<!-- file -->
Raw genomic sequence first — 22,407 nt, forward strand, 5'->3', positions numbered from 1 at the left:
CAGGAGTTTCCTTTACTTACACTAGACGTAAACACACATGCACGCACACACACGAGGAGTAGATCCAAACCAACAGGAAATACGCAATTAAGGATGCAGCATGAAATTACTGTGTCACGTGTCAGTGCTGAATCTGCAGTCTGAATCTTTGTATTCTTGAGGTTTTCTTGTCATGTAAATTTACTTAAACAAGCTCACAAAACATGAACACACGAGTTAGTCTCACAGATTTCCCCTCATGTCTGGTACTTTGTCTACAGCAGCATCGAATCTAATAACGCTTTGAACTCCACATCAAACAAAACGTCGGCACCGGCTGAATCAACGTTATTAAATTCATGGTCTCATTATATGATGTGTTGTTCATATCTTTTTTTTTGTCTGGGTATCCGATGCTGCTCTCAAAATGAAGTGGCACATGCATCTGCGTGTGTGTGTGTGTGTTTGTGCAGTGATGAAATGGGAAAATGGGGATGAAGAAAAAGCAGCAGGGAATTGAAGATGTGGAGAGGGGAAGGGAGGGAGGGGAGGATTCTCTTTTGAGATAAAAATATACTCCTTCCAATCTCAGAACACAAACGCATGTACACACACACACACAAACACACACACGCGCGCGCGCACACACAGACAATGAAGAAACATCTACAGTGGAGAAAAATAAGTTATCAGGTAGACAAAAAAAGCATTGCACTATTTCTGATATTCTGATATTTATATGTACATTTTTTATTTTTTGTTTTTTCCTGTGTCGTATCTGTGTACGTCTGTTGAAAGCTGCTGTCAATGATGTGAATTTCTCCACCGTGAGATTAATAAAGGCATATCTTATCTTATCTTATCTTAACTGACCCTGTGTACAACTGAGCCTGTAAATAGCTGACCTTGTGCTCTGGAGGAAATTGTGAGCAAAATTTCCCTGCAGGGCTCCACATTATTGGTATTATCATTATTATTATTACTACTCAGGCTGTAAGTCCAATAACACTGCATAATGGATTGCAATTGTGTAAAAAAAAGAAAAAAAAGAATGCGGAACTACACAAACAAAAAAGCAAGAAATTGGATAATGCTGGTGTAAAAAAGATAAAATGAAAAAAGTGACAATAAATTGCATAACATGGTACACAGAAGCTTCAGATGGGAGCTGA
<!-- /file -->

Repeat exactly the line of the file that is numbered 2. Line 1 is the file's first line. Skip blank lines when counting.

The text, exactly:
CAGGAGTTTCCTTTACTTACACTAGACGTAAACACACATGCACGCACACACACGAGGAGTAGATCCAAACCAACAGGAAATACGCAATTAAGGATGCAGCATGAAATTACTGTGTCACGTGTCAGTGCTGAATCTGCAGTCTGAATCTTTGTATTCTTGAGGTTTTCTTGTCATGTAAATTTACTTAAACAAGCTCACAAAACATGAACACACGAGTTAGTCTCACAGATTTCCCCTCATGTCTGGTACTTTGTCTACAGCAGCATCGAATCTAATAACGCTTTGAACTCCACATCAAACAAAACGTCGGCACCGGCTGAATCAACGTTATTAAATTCATGGTCTCATTATATGATGTGTTGTTCATATCTTTTTTTTTGTCTGGGTATCCGATGCTGCTCTCAAAATGAAGTGGCACATGCATCTGCGTGTGTGTGTGTGTGTTTGTGCAGTGATGAAATGGGAAAATGGGGATGAAGAAAAAGCAGCAGGGAATTGAAGATGTGGAGAGGGGAAGGGAGGGAGGGGAGGATTCTCTTTTGAGATAAAAATATACTCCTTCCAATCTCAGAACACAAACGCATGTACACACACACACACAAACACACACACGCGCGCGCGCACACACAGACAATGAAGAAACATCTACAGTGGAGAAAAATAAGTTATCAGGTAGACAAAAAAAGCATTGCACTATTTCTGATATTCTGATATTTATATGTACATTTTTTATTTTTTGTTTTTTCCTGTGTCGTATCTGTGTACGTCTGTTGAAAGCTGCTGTCAATGATGTGAATTTCTCCACCGTGAGATTAATAAAGGCATATCTTATCTTATCTTATCTTAACTGACCCTGTGTACAACTGAGCCTGTAAATAGCTGACCTTGTGCTCTGGAGGAAATTGTGAGCAAAATTTCCCTGCAGGGCTCCACATTATTGGTATTATCATTATTATTATTACTACTCAGGCTGTAAGTCCAATAACACTGCATAATGGATTGCAATTGTGTAAAAAAAAGAAAAAAAAGAATGCGGAACTACACAAACAAAAAAGCAAGAAATTGGATAATGCTGGTGTAAAAAAGATAAAATGAAAAAAGTGACAATAAATTGCATAACATGGTACACAGAAGCTTCAGATGGGAGCTGA